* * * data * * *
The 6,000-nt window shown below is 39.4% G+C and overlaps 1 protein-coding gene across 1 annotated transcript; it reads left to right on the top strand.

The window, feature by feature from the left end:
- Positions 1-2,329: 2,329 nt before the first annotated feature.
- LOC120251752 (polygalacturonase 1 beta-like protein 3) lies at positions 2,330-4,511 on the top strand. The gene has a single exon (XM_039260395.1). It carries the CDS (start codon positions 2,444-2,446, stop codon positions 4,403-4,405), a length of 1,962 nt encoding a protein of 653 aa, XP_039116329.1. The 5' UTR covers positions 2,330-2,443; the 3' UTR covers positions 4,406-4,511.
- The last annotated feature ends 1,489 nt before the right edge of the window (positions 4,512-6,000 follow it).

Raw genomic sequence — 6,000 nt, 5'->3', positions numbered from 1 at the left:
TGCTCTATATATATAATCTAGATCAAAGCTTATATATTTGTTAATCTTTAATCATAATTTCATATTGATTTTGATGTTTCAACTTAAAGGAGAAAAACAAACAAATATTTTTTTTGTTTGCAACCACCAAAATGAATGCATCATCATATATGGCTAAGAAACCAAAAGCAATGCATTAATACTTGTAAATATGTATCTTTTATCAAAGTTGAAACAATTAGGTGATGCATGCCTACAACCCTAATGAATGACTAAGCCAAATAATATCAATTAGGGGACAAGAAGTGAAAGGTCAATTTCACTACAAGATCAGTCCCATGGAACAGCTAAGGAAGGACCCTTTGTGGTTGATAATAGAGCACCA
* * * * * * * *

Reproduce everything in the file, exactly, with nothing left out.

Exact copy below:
The 6,000-nt window shown below is 39.4% G+C and overlaps 1 protein-coding gene across 1 annotated transcript; it reads left to right on the top strand.

The window, feature by feature from the left end:
- Positions 1-2,329: 2,329 nt before the first annotated feature.
- LOC120251752 (polygalacturonase 1 beta-like protein 3) lies at positions 2,330-4,511 on the top strand. The gene has a single exon (XM_039260395.1). It carries the CDS (start codon positions 2,444-2,446, stop codon positions 4,403-4,405), a length of 1,962 nt encoding a protein of 653 aa, XP_039116329.1. The 5' UTR covers positions 2,330-2,443; the 3' UTR covers positions 4,406-4,511.
- The last annotated feature ends 1,489 nt before the right edge of the window (positions 4,512-6,000 follow it).

Raw genomic sequence — 6,000 nt, 5'->3', positions numbered from 1 at the left:
TGCTCTATATATATAATCTAGATCAAAGCTTATATATTTGTTAATCTTTAATCATAATTTCATATTGATTTTGATGTTTCAACTTAAAGGAGAAAAACAAACAAATATTTTTTTTGTTTGCAACCACCAAAATGAATGCATCATCATATATGGCTAAGAAACCAAAAGCAATGCATTAATACTTGTAAATATGTATCTTTTATCAAAGTTGAAACAATTAGGTGATGCATGCCTACAACCCTAATGAATGACTAAGCCAAATAATATCAATTAGGGGACAAGAAGTGAAAGGTCAATTTCACTACAAGATCAGTCCCATGGAACAGCTAAGGAAGGACCCTTTGTGGTTGATAATAGAGCACCA